To date, the complexities of the law in this area lag behind technology and revenge porn is not yet a criminal offence in South Africa, although as discussed below, this position is likely to change soon. Nevertheless, victims have other available legal remedies, some more effective than others. One option for a victim of revenge porn is to sue for civil damages as it constitutes defamation of character. Another option is to sue for crimen injuria, which would involve a case being opened at the police station. Essentially the accused should be criminally prosecuted for violating the victim’s dignity. Alternatively, the Protection from Harassment Act 17 of 2011 offers a comparatively cheap remedy, which allows victims to apply for protection orders against perpetrators. South Africa’s Copyright Act 98 of 1978 in addition specifically provides for interdictory relief, which on an urgent basis could provide for the offending images being removed from online.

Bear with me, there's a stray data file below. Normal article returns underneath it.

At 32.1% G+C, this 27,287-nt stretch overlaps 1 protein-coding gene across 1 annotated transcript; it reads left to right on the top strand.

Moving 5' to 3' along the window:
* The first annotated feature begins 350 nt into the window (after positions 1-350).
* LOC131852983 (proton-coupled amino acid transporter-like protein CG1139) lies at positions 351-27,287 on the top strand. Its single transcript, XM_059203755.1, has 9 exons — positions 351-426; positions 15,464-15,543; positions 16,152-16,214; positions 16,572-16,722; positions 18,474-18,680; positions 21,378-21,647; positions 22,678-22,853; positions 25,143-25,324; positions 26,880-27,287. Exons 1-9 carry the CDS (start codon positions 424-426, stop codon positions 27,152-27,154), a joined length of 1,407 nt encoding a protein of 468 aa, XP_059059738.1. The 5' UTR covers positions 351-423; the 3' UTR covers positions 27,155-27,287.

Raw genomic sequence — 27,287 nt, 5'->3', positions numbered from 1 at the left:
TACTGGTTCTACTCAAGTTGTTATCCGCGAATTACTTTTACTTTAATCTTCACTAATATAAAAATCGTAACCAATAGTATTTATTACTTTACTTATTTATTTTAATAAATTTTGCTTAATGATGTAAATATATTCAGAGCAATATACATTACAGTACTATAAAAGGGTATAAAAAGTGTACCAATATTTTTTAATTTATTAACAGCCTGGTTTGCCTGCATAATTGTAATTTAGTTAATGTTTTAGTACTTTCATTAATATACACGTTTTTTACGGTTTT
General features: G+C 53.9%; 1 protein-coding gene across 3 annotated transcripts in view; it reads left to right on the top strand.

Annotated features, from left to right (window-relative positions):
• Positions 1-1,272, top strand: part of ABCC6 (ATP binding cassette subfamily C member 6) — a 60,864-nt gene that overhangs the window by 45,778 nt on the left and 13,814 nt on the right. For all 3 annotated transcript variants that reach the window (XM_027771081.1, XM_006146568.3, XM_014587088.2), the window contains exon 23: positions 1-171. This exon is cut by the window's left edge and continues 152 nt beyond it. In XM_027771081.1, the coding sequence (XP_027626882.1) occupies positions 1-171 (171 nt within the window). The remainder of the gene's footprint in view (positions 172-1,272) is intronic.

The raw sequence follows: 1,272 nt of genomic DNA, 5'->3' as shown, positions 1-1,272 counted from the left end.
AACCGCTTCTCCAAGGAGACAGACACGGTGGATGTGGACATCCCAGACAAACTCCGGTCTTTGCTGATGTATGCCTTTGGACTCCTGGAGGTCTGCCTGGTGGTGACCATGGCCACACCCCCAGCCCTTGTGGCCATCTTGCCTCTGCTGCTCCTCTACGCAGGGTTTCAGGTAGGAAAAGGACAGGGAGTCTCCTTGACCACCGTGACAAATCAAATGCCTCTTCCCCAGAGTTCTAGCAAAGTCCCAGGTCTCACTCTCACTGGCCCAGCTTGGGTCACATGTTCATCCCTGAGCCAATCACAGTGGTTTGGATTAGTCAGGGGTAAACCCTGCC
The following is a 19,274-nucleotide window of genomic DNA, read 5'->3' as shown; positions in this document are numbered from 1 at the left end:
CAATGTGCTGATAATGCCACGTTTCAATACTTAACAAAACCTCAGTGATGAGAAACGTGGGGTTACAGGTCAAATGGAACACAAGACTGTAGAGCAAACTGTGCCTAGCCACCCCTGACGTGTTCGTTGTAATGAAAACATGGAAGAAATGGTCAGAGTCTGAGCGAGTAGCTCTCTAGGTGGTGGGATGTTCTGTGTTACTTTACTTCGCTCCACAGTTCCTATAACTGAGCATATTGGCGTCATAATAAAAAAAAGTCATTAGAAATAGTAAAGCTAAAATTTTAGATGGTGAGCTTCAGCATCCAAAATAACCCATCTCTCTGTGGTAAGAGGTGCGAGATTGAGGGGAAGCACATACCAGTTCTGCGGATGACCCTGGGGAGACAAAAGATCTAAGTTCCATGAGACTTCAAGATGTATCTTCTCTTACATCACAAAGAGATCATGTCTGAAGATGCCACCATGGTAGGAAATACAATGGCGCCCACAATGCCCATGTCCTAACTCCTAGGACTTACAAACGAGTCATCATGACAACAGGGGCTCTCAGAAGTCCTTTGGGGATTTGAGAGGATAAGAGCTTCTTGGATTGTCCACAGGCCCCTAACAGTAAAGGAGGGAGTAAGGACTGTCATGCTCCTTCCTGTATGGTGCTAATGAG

However, the above legal remedies are not without fault. Litigation can become a costly and lengthy affair, by which time the victim’s reputation has suffered irreparable harm. Copyright law is only applicable where the victim took their own image or video, such as a selfie.

The Films and Publications Amendment Bill of 2015

The Films and Publications Amendment Bill of 2015 (‘the Bill’) proposes the insertion of section 18F into the Films and Publications Act of 1996 (‘the Act’) which will criminalise revenge porn. Essentially section 18F provides that no person may expose through any medium, including social media and the internet, a private sexual photograph or film, if disclosure is made without consent of the subject, and with the intention of causing that individual harm. The prohibition applies even if the subject consented to the original taking of the photograph or film. Section 24E provides that a person contravening the prohibition in section 18F is guilty of an offence and liable on conviction to a maximum fine of R150 000.00 or to imprisonment not exceeding two years, or both such penalties.